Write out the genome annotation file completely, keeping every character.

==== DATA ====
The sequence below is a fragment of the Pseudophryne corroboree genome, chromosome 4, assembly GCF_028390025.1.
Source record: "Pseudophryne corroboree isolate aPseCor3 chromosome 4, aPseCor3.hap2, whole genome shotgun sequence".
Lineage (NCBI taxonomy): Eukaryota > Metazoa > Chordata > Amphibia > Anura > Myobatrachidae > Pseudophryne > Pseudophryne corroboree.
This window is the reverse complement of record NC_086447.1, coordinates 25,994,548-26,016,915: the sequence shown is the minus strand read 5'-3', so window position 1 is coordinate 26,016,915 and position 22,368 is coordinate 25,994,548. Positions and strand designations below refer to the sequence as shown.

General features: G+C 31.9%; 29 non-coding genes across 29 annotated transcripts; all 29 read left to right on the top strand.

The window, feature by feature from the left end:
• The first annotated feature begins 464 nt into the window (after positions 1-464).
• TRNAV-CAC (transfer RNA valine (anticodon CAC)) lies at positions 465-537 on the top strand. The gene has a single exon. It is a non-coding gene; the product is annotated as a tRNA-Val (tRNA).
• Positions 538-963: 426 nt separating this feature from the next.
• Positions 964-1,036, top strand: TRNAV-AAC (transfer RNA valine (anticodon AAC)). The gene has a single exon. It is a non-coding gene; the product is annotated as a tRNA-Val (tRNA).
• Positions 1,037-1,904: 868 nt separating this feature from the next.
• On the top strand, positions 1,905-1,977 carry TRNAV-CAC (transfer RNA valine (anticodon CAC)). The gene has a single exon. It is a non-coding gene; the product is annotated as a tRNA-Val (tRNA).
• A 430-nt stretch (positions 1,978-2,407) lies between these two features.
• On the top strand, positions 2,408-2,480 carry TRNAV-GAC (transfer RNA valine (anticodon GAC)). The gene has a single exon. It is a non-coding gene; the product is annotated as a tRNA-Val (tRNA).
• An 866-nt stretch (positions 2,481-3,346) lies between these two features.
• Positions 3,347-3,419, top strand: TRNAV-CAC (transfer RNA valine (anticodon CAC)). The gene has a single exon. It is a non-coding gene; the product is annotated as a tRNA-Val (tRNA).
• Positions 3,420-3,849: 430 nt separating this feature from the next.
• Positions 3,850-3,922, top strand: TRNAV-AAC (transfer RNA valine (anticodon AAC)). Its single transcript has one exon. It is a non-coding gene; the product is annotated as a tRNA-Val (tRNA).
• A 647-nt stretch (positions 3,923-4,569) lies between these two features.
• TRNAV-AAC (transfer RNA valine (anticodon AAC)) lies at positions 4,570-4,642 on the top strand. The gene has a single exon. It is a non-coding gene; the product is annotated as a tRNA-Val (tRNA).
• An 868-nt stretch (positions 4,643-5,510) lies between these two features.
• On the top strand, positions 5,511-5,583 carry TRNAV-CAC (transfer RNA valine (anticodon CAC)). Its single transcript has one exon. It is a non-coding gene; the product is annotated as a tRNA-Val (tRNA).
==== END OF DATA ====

The sequence below is a fragment of the Pseudophryne corroboree genome, chromosome 4, assembly GCF_028390025.1.
Source record: "Pseudophryne corroboree isolate aPseCor3 chromosome 4, aPseCor3.hap2, whole genome shotgun sequence".
Lineage (NCBI taxonomy): Eukaryota > Metazoa > Chordata > Amphibia > Anura > Myobatrachidae > Pseudophryne > Pseudophryne corroboree.
This window is the reverse complement of record NC_086447.1, coordinates 25,994,548-26,016,915: the sequence shown is the minus strand read 5'-3', so window position 1 is coordinate 26,016,915 and position 22,368 is coordinate 25,994,548. Positions and strand designations below refer to the sequence as shown.

General features: G+C 31.9%; 29 non-coding genes across 29 annotated transcripts; all 29 read left to right on the top strand.

The window, feature by feature from the left end:
• The first annotated feature begins 464 nt into the window (after positions 1-464).
• TRNAV-CAC (transfer RNA valine (anticodon CAC)) lies at positions 465-537 on the top strand. The gene has a single exon. It is a non-coding gene; the product is annotated as a tRNA-Val (tRNA).
• Positions 538-963: 426 nt separating this feature from the next.
• Positions 964-1,036, top strand: TRNAV-AAC (transfer RNA valine (anticodon AAC)). The gene has a single exon. It is a non-coding gene; the product is annotated as a tRNA-Val (tRNA).
• Positions 1,037-1,904: 868 nt separating this feature from the next.
• On the top strand, positions 1,905-1,977 carry TRNAV-CAC (transfer RNA valine (anticodon CAC)). The gene has a single exon. It is a non-coding gene; the product is annotated as a tRNA-Val (tRNA).
• A 430-nt stretch (positions 1,978-2,407) lies between these two features.
• On the top strand, positions 2,408-2,480 carry TRNAV-GAC (transfer RNA valine (anticodon GAC)). The gene has a single exon. It is a non-coding gene; the product is annotated as a tRNA-Val (tRNA).
• An 866-nt stretch (positions 2,481-3,346) lies between these two features.
• Positions 3,347-3,419, top strand: TRNAV-CAC (transfer RNA valine (anticodon CAC)). The gene has a single exon. It is a non-coding gene; the product is annotated as a tRNA-Val (tRNA).
• Positions 3,420-3,849: 430 nt separating this feature from the next.
• Positions 3,850-3,922, top strand: TRNAV-AAC (transfer RNA valine (anticodon AAC)). Its single transcript has one exon. It is a non-coding gene; the product is annotated as a tRNA-Val (tRNA).
• A 647-nt stretch (positions 3,923-4,569) lies between these two features.
• TRNAV-AAC (transfer RNA valine (anticodon AAC)) lies at positions 4,570-4,642 on the top strand. The gene has a single exon. It is a non-coding gene; the product is annotated as a tRNA-Val (tRNA).
• An 868-nt stretch (positions 4,643-5,510) lies between these two features.
• On the top strand, positions 5,511-5,583 carry TRNAV-CAC (transfer RNA valine (anticodon CAC)). Its single transcript has one exon. It is a non-coding gene; the product is annotated as a tRNA-Val (tRNA).